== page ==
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Mammography

Mammography is an X-ray exam of your breast tissue. The image it makes is called a mammogram. It can help find problems with your breasts, such as cysts or cancer. Mammography is the best breast cancer screening tool available.

Healthcare provider preparing woman for mammogram.

Be proactive

Have mammograms and breast exams as often as your healthcare provider advises. Also be sure you know how your breasts normally look and feel. This makes it easier to see any changes. Report changes to your provider as soon as you can. Finally, check your insurance to know what's covered.

Types of mammography

  • X-ray. Uses low dose X-ray to see breast tissue.

  • Digital. This uses electronics that convert X-rays into mammogram pictures of the breast. It uses less radiation.

  • Computer-aided detection (CAD). These look for abnormal areas of calcium deposits, and density.

  • 3-D mammogram. Images of the breast from different angles are taken to make a 3-D image set.

How do I get ready for a mammogram? 

  • Schedule the test for 1 week after your period. Your breasts are less sore and dense then.

  • Make sure your clinic gets images of your last mammogram if they were done somewhere else. This lets the provider compare the 2 sets of images for any changes.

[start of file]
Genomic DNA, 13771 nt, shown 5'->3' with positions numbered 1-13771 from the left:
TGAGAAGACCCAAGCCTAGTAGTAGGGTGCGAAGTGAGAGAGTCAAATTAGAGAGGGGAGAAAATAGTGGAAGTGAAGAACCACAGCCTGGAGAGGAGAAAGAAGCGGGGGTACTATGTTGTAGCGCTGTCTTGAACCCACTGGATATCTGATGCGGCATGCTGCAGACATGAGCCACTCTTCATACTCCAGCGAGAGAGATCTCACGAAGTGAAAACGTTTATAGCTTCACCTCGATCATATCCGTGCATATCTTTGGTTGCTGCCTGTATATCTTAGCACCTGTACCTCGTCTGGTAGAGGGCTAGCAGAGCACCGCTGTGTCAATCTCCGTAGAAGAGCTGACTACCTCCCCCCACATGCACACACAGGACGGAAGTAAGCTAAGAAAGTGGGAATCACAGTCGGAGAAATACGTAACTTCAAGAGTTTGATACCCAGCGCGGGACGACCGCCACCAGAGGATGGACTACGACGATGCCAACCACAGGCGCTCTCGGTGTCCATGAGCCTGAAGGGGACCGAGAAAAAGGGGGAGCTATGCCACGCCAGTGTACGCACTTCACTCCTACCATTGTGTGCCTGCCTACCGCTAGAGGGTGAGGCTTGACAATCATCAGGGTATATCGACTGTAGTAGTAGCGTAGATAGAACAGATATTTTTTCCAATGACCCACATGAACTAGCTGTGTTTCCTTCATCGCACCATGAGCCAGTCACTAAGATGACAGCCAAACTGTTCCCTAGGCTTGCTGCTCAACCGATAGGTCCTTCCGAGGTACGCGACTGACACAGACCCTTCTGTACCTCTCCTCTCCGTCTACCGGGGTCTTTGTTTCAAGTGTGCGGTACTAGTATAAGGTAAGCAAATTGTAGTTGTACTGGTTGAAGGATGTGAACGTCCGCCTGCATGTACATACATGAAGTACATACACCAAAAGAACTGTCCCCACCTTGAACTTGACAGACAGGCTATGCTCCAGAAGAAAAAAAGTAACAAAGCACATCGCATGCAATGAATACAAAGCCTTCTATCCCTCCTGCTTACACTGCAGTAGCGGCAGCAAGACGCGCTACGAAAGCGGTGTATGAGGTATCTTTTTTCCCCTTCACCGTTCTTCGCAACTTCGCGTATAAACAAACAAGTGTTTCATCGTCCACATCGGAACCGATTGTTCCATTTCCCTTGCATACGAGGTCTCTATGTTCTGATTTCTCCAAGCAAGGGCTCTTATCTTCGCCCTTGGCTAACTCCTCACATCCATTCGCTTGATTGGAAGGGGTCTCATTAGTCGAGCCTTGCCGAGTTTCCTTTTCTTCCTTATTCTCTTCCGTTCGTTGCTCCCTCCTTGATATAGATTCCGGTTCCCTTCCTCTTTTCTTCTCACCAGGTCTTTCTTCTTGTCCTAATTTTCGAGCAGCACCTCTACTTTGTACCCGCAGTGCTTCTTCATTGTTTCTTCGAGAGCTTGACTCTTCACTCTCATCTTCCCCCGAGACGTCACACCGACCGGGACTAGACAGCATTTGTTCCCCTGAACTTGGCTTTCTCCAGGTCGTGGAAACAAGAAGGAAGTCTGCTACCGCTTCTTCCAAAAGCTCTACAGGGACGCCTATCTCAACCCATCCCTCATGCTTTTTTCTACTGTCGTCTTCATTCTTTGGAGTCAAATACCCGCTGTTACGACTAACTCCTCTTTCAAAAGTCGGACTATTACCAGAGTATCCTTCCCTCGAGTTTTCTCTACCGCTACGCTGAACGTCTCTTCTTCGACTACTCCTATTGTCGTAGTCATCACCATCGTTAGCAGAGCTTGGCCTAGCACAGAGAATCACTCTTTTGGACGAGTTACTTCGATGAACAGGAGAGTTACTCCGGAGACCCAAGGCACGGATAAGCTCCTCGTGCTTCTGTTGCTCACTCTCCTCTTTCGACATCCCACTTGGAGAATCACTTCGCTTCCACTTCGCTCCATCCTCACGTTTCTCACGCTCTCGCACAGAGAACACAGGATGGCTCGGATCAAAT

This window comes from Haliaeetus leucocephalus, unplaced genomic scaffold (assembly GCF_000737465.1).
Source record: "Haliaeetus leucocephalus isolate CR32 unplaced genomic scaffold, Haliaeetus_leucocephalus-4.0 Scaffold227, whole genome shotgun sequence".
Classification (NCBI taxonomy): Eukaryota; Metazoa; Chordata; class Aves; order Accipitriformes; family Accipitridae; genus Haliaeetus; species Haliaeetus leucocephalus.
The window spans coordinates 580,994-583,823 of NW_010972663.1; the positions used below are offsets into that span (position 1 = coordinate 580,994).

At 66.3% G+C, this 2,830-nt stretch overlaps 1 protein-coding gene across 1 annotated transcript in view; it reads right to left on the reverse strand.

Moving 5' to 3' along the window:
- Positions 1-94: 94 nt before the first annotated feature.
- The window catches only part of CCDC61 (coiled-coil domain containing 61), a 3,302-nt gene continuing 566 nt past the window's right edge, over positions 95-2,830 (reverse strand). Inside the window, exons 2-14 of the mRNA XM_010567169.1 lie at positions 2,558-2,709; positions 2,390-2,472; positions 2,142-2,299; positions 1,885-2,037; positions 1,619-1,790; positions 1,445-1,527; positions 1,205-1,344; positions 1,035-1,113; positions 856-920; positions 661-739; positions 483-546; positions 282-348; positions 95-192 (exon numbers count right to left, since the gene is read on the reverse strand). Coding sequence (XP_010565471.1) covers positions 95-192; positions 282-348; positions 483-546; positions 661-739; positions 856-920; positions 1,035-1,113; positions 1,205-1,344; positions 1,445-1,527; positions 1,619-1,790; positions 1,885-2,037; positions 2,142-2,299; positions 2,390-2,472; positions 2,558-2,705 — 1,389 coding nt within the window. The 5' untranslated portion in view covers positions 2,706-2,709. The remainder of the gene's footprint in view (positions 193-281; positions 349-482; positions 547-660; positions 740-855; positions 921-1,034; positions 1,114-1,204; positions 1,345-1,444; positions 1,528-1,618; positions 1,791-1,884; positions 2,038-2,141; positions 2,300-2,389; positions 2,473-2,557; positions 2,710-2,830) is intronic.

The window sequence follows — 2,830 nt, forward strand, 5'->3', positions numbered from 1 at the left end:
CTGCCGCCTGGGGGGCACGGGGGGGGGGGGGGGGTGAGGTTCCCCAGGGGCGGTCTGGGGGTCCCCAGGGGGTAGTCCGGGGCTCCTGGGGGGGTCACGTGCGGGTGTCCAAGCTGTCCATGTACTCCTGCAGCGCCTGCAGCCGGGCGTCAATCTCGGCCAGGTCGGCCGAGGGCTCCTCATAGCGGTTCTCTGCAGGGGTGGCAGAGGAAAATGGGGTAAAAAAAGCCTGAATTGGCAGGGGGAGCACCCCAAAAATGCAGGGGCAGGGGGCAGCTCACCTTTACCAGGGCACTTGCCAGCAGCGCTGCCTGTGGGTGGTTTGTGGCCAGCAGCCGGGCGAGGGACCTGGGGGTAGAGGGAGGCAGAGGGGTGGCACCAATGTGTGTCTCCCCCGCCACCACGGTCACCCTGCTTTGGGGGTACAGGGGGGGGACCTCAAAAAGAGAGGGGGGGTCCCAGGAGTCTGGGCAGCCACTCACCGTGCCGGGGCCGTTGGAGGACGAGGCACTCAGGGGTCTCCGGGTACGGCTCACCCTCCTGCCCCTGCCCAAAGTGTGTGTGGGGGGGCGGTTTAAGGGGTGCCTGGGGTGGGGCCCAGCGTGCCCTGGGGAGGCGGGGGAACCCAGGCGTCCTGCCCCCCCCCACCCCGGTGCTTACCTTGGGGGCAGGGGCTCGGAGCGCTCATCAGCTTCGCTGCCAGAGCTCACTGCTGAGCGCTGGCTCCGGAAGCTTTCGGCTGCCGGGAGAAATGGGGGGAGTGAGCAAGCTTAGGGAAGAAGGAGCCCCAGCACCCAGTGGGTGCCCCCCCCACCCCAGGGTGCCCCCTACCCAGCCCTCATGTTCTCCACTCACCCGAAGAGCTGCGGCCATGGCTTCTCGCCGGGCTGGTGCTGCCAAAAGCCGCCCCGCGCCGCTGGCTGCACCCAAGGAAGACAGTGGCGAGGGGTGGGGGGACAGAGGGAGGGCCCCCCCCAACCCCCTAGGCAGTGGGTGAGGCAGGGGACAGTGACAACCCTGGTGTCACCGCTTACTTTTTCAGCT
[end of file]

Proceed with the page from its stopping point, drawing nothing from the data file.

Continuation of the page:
• On the day of your test, don’t use deodorant, powder, or perfume.

  • Wear a top that you can easily take off.

What happens during a mammogram? 

  • You will need to undress from the waist up.

  • The technologist will position your breast to get the best results.

  • Each of your breasts will be compressed one at a time. This helps get the most complete image.

  • Your breasts will be repositioned to get at least 2 views of each breast.

What happens after a mammogram?

  • More X-rays or an ultrasound are sometimes needed. If not done at the time of your initial mammogram, you’ll be called to schedule them.

  • You should get your test results in writing. Ask about this at your appointment.

  • Have mammograms as often as your healthcare provider advises.

What to tell your provider

Tell your provider if:

  • You’re pregnant or think you could be

  • You have breast implants

  • You have any scars or moles on or near your breasts

  • You’ve had a breast biopsy or surgery

  • You’re breastfeeding

Online Medical Reviewer: Neil Grossman MD
Online Medical Reviewer: Raymond Turley Jr PA-C
Online Medical Reviewer: Tara Novick BSN MSN
Date Last Reviewed: 9/1/2021
© 2000-2022 The StayWell Company, LLC. All rights reserved. This information is not intended as a substitute for professional medical care. Always follow your healthcare professional's instructions.